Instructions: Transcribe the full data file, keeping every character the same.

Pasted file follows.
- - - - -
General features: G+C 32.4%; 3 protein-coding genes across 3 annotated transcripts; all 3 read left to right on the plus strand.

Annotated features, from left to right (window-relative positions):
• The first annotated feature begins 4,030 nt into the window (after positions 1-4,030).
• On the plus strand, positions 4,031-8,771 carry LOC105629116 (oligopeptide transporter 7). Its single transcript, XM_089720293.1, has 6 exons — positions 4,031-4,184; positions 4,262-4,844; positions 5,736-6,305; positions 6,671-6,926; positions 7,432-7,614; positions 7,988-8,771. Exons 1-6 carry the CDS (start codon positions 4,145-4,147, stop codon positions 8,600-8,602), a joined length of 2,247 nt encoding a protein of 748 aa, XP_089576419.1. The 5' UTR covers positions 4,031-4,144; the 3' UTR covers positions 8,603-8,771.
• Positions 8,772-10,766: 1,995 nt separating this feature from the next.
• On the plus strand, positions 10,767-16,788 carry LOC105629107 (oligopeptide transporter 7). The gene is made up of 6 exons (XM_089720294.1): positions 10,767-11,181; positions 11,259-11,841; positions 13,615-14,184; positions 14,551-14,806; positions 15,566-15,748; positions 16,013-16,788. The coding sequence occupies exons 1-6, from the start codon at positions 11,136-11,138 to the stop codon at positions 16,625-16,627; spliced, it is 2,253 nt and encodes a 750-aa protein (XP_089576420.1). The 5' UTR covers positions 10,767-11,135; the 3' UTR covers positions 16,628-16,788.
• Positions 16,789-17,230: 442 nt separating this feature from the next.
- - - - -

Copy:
General features: G+C 32.4%; 3 protein-coding genes across 3 annotated transcripts; all 3 read left to right on the plus strand.

Annotated features, from left to right (window-relative positions):
• The first annotated feature begins 4,030 nt into the window (after positions 1-4,030).
• On the plus strand, positions 4,031-8,771 carry LOC105629116 (oligopeptide transporter 7). Its single transcript, XM_089720293.1, has 6 exons — positions 4,031-4,184; positions 4,262-4,844; positions 5,736-6,305; positions 6,671-6,926; positions 7,432-7,614; positions 7,988-8,771. Exons 1-6 carry the CDS (start codon positions 4,145-4,147, stop codon positions 8,600-8,602), a joined length of 2,247 nt encoding a protein of 748 aa, XP_089576419.1. The 5' UTR covers positions 4,031-4,144; the 3' UTR covers positions 8,603-8,771.
• Positions 8,772-10,766: 1,995 nt separating this feature from the next.
• On the plus strand, positions 10,767-16,788 carry LOC105629107 (oligopeptide transporter 7). The gene is made up of 6 exons (XM_089720294.1): positions 10,767-11,181; positions 11,259-11,841; positions 13,615-14,184; positions 14,551-14,806; positions 15,566-15,748; positions 16,013-16,788. The coding sequence occupies exons 1-6, from the start codon at positions 11,136-11,138 to the stop codon at positions 16,625-16,627; spliced, it is 2,253 nt and encodes a 750-aa protein (XP_089576420.1). The 5' UTR covers positions 10,767-11,135; the 3' UTR covers positions 16,628-16,788.
• Positions 16,789-17,230: 442 nt separating this feature from the next.